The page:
1. Equation to solve:  
2. Subtract 4 from both sides:  
3. This simplifies to:  
4. Divide both sides by 2:  
5. This simplifies to the solution:  

In words: the child is 4 years old.

The general form of a linear equation with one variable, can be written as:  

Following the same procedure (i.e. subtract   from both sides, and then divide by  ), the general solution is given by  

Linear equations with two variablesEdit

 
Solving two linear equations with a unique solution at the point that they intersect.

A linear equation with two variables has many (i.e. an infinite number of) solutions.[33] For example:

Problem in words: A father is 22 years older than his son. How old are they?
Equivalent equation:   where   is the father's age,   is the son's age.

This cannot be worked out by itself. If the son's age was made known, then there would no longer be two unknowns (variables), and the problem becomes a linear equation with just one variable, that can be solved as described above.

To solve a linear equation with two variables (unknowns), requires two related equations. For example, if it was also revealed that:

Problem in words: In 10 years, the father will be twice as old as his son.
Equivalent equation:  
Subtract 10 from both sides:  
Multiple out brackets:  
Simplify:  

Now there are two related linear equations, each with two unknowns, which enables the production of a linear equation with just one variable, by subtracting one from the other (called the elimination method):[34]

Second equation  
First equation  
Subtract the first equation from
the second in order to remove  
 
Simplify  
Add 12 to both sides  
Rearrange  

In other words, the son is aged 12, and since the father 22 years older, he must be 34. In 10 years time, the son will be 22, and the father will be twice his age, 44. This problem is illustrated on the associated plot of the equations.

For other ways to solve this kind of equations, see below, System of linear equations.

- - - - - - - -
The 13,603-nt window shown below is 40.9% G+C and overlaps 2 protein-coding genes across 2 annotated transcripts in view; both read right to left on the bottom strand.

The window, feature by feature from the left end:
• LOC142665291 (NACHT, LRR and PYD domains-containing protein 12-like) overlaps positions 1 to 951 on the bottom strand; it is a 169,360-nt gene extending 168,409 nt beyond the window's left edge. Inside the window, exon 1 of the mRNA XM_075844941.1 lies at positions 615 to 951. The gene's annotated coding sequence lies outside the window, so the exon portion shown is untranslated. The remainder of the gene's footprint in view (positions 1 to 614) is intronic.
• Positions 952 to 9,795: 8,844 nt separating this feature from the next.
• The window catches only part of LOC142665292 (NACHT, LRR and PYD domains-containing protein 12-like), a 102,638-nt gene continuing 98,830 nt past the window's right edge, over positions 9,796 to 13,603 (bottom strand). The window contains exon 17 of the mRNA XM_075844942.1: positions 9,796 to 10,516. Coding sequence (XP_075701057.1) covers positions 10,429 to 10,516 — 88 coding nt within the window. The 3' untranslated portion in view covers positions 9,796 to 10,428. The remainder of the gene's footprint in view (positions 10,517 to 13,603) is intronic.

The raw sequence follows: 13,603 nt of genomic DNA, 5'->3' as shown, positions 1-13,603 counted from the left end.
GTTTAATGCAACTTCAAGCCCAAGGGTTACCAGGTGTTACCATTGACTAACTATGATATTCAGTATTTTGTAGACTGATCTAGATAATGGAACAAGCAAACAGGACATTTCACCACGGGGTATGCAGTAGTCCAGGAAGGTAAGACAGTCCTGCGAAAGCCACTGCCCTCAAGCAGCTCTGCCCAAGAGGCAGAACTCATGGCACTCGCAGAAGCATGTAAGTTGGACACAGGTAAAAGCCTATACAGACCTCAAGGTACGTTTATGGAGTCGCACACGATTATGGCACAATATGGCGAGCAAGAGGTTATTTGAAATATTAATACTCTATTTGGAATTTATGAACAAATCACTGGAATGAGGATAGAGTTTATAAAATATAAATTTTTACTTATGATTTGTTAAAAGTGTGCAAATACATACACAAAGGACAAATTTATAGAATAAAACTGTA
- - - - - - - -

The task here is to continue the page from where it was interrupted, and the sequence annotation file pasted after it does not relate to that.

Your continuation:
Quadratic equationsEdit

 
Quadratic equation plot of   showing its roots at   and  , and that the quadratic can be rewritten as  

A quadratic equation is one which includes a term with an exponent of 2, for example,  ,[35] and no term with higher exponent. The name derives from the Latin quadrus, meaning square.[36] In general, a quadratic equation can be expressed in the form  ,[37] where   is not zero (if it were zero, then the equation would not be quadratic but linear). Because of this a quadratic equation must contain the term  , which is known as the quadratic term. Hence  , and so we may divide by   and rearrange the equation into the standard form

 

where   and  . Solving this, by a process known as completing the square, leads to the quadratic formula

 

where the symbol "±" indicates that both

 

are solutions of the quadratic equation.

Quadratic equations can also be solved using factorization (the reverse process of which is expansion, but for two linear terms is sometimes denoted foiling). As an example of factoring:

 

which is the same thing as

 

It follows from the zero-product property that either   or   are the solutions, since precisely one of the factors must be equal to zero. All quadratic equations will have two solutions in the complex number system, but need not have any in the real number system. For example,

 

has no real number solution since no real number squared equals −1. Sometimes a quadratic equation has a root of multiplicity 2, such as:

 

For this equation, −1 is a root of multiplicity 2. This means −1 appears two times, since the equation can be rewritten in factored form as

 

Complex numbersEdit

All quadratic equations have two solutions in complex numbers, a category that includes real numbers, imaginary numbers, and sums of real and imaginary numbers. Complex numbers first arise in the teaching of quadratic equations and the quadratic formula. For example, the quadratic equation